[William M.] Kunstler believed that the primary role of a progressive lawyer was to protect the rights of those in society who were trying to cause a paradigm shift in thinking. That is, he did not see the lawyer as the primary engine for social change; rather, it was the social activist, the person who sought to educate, persuade, and change fundamental thinking about particular issues. Such activists would invariably be vulnerable to attack by the political and legal system that was not amenable to the change, and it was the job of the attorney to use every tool available to her to protect that activist. Kunstler’s advice fit in with our general view that the first task of the animal-rights movement was to educate society about why such a movement was necessary in the first place and to shift the paradigm away from the commodity status of nonhumans.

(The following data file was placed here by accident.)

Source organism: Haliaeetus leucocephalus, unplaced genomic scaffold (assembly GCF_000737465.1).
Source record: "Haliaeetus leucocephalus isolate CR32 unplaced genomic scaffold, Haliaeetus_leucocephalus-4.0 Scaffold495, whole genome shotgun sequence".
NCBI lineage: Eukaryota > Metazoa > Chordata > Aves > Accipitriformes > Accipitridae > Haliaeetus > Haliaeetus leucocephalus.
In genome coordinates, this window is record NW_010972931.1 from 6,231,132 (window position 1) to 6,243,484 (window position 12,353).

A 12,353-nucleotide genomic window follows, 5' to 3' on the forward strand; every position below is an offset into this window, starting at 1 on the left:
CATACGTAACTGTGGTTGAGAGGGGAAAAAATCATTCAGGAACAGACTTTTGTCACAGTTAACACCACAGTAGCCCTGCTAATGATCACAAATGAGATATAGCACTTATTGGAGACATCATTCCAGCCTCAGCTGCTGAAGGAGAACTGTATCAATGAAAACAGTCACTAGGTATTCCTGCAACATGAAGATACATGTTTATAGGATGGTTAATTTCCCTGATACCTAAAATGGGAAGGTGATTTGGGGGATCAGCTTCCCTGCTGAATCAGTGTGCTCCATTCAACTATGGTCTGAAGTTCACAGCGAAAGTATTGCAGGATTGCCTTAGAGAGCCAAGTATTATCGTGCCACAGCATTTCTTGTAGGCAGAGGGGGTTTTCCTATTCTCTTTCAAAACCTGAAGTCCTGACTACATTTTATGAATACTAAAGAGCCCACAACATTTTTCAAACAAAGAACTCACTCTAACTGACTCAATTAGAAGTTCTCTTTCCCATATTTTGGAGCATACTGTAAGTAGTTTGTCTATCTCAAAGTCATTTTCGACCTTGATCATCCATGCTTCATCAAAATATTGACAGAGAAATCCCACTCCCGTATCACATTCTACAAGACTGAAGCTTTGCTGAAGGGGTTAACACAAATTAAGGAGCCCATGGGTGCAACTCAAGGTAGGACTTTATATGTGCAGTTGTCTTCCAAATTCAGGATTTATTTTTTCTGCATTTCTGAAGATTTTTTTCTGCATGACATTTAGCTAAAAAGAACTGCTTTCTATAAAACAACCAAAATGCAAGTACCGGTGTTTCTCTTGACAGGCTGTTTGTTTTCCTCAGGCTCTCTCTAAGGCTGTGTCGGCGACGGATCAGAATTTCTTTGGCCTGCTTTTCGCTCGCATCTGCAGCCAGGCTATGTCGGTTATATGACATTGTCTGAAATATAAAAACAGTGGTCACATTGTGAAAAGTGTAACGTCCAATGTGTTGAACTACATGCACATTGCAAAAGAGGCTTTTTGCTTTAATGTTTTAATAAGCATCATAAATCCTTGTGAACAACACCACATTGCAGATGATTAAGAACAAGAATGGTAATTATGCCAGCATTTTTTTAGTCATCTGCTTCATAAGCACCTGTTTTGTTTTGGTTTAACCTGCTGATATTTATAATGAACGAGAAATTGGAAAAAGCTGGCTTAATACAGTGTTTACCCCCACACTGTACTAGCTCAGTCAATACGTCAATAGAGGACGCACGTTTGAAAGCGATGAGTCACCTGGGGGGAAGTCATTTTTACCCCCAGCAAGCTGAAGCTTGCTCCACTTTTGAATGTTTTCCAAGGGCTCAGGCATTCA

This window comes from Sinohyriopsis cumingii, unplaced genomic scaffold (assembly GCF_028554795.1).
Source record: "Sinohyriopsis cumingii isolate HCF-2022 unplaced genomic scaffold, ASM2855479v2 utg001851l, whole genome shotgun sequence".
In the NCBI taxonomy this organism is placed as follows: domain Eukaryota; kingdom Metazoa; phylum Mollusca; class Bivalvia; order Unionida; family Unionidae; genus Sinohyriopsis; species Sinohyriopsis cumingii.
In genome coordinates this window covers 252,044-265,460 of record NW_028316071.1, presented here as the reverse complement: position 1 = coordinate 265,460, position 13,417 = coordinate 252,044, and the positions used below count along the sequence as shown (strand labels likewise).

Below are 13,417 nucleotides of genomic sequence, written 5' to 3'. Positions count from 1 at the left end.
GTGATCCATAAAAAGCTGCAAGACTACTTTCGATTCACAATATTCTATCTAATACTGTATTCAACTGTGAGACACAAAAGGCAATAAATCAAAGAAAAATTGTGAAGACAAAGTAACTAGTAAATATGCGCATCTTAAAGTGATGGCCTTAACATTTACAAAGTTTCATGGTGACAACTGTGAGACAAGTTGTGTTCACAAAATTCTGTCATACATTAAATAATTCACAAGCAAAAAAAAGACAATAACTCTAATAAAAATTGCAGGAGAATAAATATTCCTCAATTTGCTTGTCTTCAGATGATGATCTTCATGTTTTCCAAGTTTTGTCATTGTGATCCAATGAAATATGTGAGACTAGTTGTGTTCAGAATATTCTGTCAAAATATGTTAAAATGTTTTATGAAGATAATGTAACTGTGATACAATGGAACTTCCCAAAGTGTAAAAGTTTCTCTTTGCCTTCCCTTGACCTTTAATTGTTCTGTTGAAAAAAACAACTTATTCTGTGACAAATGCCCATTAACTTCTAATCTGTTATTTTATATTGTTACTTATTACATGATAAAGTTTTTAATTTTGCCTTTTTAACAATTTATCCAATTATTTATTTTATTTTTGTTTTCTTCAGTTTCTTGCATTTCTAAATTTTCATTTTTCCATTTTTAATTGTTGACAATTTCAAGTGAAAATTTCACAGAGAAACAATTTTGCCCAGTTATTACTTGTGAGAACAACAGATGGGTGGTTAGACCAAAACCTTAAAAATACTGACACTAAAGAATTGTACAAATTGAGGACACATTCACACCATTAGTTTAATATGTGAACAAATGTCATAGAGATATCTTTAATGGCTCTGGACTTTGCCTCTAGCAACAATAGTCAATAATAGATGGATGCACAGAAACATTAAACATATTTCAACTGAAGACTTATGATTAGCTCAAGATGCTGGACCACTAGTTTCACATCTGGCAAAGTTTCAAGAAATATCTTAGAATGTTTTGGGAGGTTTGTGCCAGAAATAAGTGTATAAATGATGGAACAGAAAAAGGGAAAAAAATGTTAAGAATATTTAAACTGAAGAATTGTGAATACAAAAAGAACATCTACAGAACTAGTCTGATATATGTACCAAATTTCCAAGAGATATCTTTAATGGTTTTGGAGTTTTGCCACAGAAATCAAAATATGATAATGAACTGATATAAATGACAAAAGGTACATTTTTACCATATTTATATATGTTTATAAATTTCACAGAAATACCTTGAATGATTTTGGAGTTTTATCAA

This is an excellent take on the role of the lawyer in social change, specifically in the context of animal rights but is aplicable more broadly. From “Animals as Persons” by Gary Francione (p. 122)